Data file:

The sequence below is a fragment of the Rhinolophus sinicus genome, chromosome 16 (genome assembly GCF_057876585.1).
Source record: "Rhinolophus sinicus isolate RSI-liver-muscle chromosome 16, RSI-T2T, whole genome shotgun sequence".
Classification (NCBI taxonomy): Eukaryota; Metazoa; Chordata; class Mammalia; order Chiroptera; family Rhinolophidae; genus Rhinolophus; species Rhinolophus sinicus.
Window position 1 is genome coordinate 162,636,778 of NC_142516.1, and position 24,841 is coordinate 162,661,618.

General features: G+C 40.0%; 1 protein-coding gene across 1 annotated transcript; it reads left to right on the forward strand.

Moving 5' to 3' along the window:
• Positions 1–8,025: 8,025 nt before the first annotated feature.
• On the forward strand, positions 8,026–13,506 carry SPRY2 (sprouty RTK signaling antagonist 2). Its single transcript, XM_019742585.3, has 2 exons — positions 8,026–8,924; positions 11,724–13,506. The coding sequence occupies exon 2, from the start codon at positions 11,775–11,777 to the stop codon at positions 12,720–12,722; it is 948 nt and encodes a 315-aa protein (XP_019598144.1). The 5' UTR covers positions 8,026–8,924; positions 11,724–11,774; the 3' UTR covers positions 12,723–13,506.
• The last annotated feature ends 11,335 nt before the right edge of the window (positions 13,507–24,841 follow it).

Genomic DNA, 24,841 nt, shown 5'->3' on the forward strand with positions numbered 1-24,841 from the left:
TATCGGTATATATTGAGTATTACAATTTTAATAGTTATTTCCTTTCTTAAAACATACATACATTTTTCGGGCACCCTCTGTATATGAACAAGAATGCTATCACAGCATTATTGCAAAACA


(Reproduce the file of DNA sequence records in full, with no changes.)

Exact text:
The sequence below is a fragment of the Rhinolophus sinicus genome, chromosome 16 (genome assembly GCF_057876585.1).
Source record: "Rhinolophus sinicus isolate RSI-liver-muscle chromosome 16, RSI-T2T, whole genome shotgun sequence".
Classification (NCBI taxonomy): Eukaryota; Metazoa; Chordata; class Mammalia; order Chiroptera; family Rhinolophidae; genus Rhinolophus; species Rhinolophus sinicus.
Window position 1 is genome coordinate 162,636,778 of NC_142516.1, and position 24,841 is coordinate 162,661,618.

General features: G+C 40.0%; 1 protein-coding gene across 1 annotated transcript; it reads left to right on the forward strand.

Moving 5' to 3' along the window:
• Positions 1–8,025: 8,025 nt before the first annotated feature.
• On the forward strand, positions 8,026–13,506 carry SPRY2 (sprouty RTK signaling antagonist 2). Its single transcript, XM_019742585.3, has 2 exons — positions 8,026–8,924; positions 11,724–13,506. The coding sequence occupies exon 2, from the start codon at positions 11,775–11,777 to the stop codon at positions 12,720–12,722; it is 948 nt and encodes a 315-aa protein (XP_019598144.1). The 5' UTR covers positions 8,026–8,924; positions 11,724–11,774; the 3' UTR covers positions 12,723–13,506.
• The last annotated feature ends 11,335 nt before the right edge of the window (positions 13,507–24,841 follow it).

Genomic DNA, 24,841 nt, shown 5'->3' on the forward strand with positions numbered 1-24,841 from the left:
TATCGGTATATATTGAGTATTACAATTTTAATAGTTATTTCCTTTCTTAAAACATACATACATTTTTCGGGCACCCTCTGTATATGAACAAGAATGCTATCACAGCATTATTGCAAAACA